Sex, drugs, and rock and roll. The words have been entwined for years and many sins have been excused with the casual toss of this phrase. In the world of music, it speaks volumes that the rock and roll portion of this phrase has always followed the misbehavior associated with the scene. Even after known groupies described the fall from muse to sex object and famous marriages dissolved under allegations of infidelity; the sex portion still leads the charge. Despite watching many talented musicians battle, and too often lose, their struggles with addiction; the drugs portion of the phrase stands firm. Many of these transgressions continue today and are accepted, even embraced, as the very nature of the rock and roll music scene.
There is one sordid area that even rock and roll can no longer excuse. In the past, no rock show would be complete without a swarm of underage girls waiting in the wings for the chance of catching the eye of the stars they called hero. Some of these backstage love affairs gained notoriety, such as when Led Zepplin's Jimi Page became infatuated with 14 year old Lori Maddox. One such tale even gained the status of rock history when another 14 year old, Priscilla Beaulieu, captured the eye of Elvis Presley.
Today's society no longer accepts these stories as romantic. Any musician using their status to take advantage of underage fans will be called out as a predator and faces the same legal ramifications as anyone else involved with a minor with the additional threat of public shaming in the press and on social media.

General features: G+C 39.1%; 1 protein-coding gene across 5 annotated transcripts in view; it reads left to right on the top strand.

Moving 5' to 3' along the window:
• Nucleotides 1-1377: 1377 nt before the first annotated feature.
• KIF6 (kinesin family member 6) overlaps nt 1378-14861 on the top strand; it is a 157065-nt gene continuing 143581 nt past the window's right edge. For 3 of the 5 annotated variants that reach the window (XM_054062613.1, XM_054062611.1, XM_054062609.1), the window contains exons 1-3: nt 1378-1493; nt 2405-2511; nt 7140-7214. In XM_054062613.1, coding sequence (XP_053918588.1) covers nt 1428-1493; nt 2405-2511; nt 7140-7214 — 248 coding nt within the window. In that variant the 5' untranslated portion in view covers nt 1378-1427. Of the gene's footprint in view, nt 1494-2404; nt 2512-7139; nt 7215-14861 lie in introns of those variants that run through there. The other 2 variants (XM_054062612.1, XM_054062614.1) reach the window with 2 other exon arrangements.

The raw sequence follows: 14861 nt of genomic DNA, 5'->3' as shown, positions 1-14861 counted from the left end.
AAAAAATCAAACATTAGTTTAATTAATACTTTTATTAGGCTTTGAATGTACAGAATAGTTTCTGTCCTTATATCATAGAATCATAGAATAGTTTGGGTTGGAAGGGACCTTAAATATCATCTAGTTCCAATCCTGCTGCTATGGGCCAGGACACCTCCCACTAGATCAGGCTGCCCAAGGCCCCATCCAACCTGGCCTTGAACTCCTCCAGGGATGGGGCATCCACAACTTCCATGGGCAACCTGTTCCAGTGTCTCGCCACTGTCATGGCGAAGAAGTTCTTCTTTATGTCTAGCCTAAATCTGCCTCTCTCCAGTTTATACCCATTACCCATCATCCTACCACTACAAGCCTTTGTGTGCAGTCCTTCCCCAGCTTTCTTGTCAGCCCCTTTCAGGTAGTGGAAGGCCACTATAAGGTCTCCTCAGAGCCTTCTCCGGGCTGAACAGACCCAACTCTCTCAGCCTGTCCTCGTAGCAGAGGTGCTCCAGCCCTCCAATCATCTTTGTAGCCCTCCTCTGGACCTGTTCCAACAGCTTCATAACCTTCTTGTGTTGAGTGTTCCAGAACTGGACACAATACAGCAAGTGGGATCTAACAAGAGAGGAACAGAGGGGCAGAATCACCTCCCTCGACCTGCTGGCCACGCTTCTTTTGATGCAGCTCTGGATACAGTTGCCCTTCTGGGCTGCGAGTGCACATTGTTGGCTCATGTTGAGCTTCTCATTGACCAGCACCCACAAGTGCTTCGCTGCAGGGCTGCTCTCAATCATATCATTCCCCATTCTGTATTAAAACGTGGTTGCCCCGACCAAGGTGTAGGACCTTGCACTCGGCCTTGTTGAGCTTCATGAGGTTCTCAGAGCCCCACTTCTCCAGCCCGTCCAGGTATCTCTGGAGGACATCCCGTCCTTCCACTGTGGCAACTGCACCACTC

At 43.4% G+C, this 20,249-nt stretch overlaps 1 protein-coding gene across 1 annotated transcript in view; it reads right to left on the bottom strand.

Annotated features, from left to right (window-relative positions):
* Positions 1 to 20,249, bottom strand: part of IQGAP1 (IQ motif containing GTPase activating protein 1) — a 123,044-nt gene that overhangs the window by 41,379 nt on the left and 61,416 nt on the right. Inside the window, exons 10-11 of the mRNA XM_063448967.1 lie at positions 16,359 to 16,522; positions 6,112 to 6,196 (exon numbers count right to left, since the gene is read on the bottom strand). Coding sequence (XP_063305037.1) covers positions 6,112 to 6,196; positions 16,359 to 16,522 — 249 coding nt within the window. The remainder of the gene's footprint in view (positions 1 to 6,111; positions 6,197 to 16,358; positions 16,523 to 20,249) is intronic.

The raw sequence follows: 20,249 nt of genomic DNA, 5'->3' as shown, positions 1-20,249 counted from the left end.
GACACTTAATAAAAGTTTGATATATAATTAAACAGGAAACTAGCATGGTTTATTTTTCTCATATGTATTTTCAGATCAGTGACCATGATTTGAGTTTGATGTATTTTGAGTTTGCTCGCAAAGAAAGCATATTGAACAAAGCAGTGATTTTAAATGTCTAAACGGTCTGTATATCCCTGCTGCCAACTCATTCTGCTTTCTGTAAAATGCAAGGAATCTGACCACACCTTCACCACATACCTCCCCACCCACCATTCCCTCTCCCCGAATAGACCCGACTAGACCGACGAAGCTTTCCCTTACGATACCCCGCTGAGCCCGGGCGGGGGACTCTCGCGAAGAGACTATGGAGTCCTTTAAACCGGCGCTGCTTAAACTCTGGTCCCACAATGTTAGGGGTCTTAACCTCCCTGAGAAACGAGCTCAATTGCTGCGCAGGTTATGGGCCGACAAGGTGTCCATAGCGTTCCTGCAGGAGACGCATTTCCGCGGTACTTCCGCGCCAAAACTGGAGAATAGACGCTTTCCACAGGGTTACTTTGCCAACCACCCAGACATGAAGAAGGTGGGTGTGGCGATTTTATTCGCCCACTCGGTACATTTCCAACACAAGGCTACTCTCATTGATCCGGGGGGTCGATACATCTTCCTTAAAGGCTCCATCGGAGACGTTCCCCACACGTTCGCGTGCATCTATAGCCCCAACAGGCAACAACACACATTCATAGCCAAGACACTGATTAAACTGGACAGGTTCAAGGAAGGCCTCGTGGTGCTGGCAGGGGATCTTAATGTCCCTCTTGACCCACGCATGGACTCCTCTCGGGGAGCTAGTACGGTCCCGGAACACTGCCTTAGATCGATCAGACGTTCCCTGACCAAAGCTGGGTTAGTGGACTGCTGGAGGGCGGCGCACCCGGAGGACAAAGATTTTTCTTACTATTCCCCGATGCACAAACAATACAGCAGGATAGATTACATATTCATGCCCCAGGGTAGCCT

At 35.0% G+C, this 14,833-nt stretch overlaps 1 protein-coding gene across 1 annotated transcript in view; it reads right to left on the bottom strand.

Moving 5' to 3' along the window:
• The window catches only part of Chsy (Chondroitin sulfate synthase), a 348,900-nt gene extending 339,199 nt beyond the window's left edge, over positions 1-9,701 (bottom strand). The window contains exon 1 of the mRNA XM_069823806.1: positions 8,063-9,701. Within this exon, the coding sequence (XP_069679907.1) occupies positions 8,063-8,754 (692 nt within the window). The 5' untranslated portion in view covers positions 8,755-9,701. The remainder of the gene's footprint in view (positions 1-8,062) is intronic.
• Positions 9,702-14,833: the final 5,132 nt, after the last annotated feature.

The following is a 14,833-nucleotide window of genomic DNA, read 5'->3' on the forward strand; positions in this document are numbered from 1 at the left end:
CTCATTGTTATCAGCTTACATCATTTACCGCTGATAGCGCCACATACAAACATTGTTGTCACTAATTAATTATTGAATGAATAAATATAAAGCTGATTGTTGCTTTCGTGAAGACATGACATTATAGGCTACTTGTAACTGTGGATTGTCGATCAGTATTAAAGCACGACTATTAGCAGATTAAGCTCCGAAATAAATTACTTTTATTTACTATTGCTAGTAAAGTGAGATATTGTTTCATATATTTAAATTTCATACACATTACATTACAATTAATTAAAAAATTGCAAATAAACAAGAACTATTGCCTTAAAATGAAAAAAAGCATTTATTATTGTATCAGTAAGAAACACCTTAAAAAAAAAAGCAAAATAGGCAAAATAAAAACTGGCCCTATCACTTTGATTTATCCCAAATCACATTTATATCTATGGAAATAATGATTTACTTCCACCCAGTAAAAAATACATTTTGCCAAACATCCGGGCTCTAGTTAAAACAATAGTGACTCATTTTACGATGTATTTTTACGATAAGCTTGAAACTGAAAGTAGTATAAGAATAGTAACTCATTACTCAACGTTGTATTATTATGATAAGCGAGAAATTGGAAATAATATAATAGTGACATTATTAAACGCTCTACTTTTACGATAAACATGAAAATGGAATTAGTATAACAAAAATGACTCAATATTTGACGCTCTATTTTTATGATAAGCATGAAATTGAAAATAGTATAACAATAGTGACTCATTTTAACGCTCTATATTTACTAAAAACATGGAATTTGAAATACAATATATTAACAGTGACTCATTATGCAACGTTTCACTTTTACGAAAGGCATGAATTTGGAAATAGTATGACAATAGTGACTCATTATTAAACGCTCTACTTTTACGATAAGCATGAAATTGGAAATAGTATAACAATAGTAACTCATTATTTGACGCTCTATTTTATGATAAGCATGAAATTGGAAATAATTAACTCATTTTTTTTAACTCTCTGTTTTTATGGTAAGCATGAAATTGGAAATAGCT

This year, Vans Warped Tour faced the backlash when not one but two musicians associated with the festival were publically were called to task for preying on minors. Austin Jones was an official YouTuber for the tour before he was accused of requesting twerking videos from underage girls. Jake McElfresh was dropped from the tour amid allegations of sexually inappropriate messages he shared by phone and online with teenage girls. When he was granted a single performance on the tour's stop in Nashville, fans and other performers received his appearance with hostility.
After another band, Slaves, was removed from the tour after claims their lead singer sexually harrassed one of their merch vendors; tour founder Kevin Lyman decided the atmosphere for next year's festival needs to change.
Which would be open for applause if his responses did not completely smack of victim shaming. One of his initial thoughts is to put a 21+ age limit on bands and staff touring with the festival and it appears most of his anger is directed towards social media's tendency to share information about allegations before the accused has had a trial.
In an interview with The Stranger, Lyman stated
"I'm already working on Warped Tour for next year,” Lyman says. “And you know what? There are things that need to be fixed. [The community] needs to fix what due process is, what judicial systems are, and [we] have to stop putting false information on the internet," said Lyman. “Slow down the social media blur. None of you are retaining. People can't retain the name of a band and the song they play. Brains have turned into a spaghetti sieve, as I like to say, shit just flows through them all of the time. Nothing’s sticking, except for a little bit of crust off of the sides. We're going to have to slow down technology. We have to slow it down, so it means something.”
So, because some of the adults on the tour have had predatory interactions with teens, the answer would be to remove their prey? But wait...not all of their prey, just the underaged performers or crew. Potential victims who pay to attend shows are still welcome. What kind of sense does that make? How is blaming social media helpful if that happens to be the platform where victims are sharing their stories and supporting one another? How is it fair to artists like Kaya Stewart, who at the age of 15 was this year's youngest performer?
What do you think? Should there be an age limit on who can travel with Warped Tour? Leave your feedback in the comments below!